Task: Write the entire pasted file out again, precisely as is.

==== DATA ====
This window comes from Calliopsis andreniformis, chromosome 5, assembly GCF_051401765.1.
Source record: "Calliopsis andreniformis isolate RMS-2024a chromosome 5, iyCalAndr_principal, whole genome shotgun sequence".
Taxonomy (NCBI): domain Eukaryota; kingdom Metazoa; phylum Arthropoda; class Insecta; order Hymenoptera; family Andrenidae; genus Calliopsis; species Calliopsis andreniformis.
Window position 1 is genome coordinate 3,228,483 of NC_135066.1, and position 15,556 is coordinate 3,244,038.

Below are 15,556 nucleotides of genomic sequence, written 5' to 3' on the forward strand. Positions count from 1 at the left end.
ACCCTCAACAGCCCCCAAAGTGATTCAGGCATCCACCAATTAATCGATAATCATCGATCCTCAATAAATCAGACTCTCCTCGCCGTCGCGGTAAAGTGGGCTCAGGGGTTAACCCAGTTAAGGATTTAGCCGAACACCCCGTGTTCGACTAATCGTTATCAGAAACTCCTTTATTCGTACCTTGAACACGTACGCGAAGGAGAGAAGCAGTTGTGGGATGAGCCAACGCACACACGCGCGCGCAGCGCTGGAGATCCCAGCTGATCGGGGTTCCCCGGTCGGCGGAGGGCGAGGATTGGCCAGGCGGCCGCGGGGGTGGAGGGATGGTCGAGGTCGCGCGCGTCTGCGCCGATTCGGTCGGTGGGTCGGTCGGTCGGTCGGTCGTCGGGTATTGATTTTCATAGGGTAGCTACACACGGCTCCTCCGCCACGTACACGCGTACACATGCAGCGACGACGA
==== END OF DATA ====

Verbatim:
This window comes from Calliopsis andreniformis, chromosome 5, assembly GCF_051401765.1.
Source record: "Calliopsis andreniformis isolate RMS-2024a chromosome 5, iyCalAndr_principal, whole genome shotgun sequence".
Taxonomy (NCBI): domain Eukaryota; kingdom Metazoa; phylum Arthropoda; class Insecta; order Hymenoptera; family Andrenidae; genus Calliopsis; species Calliopsis andreniformis.
Window position 1 is genome coordinate 3,228,483 of NC_135066.1, and position 15,556 is coordinate 3,244,038.

Below are 15,556 nucleotides of genomic sequence, written 5' to 3' on the forward strand. Positions count from 1 at the left end.
ACCCTCAACAGCCCCCAAAGTGATTCAGGCATCCACCAATTAATCGATAATCATCGATCCTCAATAAATCAGACTCTCCTCGCCGTCGCGGTAAAGTGGGCTCAGGGGTTAACCCAGTTAAGGATTTAGCCGAACACCCCGTGTTCGACTAATCGTTATCAGAAACTCCTTTATTCGTACCTTGAACACGTACGCGAAGGAGAGAAGCAGTTGTGGGATGAGCCAACGCACACACGCGCGCGCAGCGCTGGAGATCCCAGCTGATCGGGGTTCCCCGGTCGGCGGAGGGCGAGGATTGGCCAGGCGGCCGCGGGGGTGGAGGGATGGTCGAGGTCGCGCGCGTCTGCGCCGATTCGGTCGGTGGGTCGGTCGGTCGGTCGGTCGTCGGGTATTGATTTTCATAGGGTAGCTACACACGGCTCCTCCGCCACGTACACGCGTACACATGCAGCGACGACGA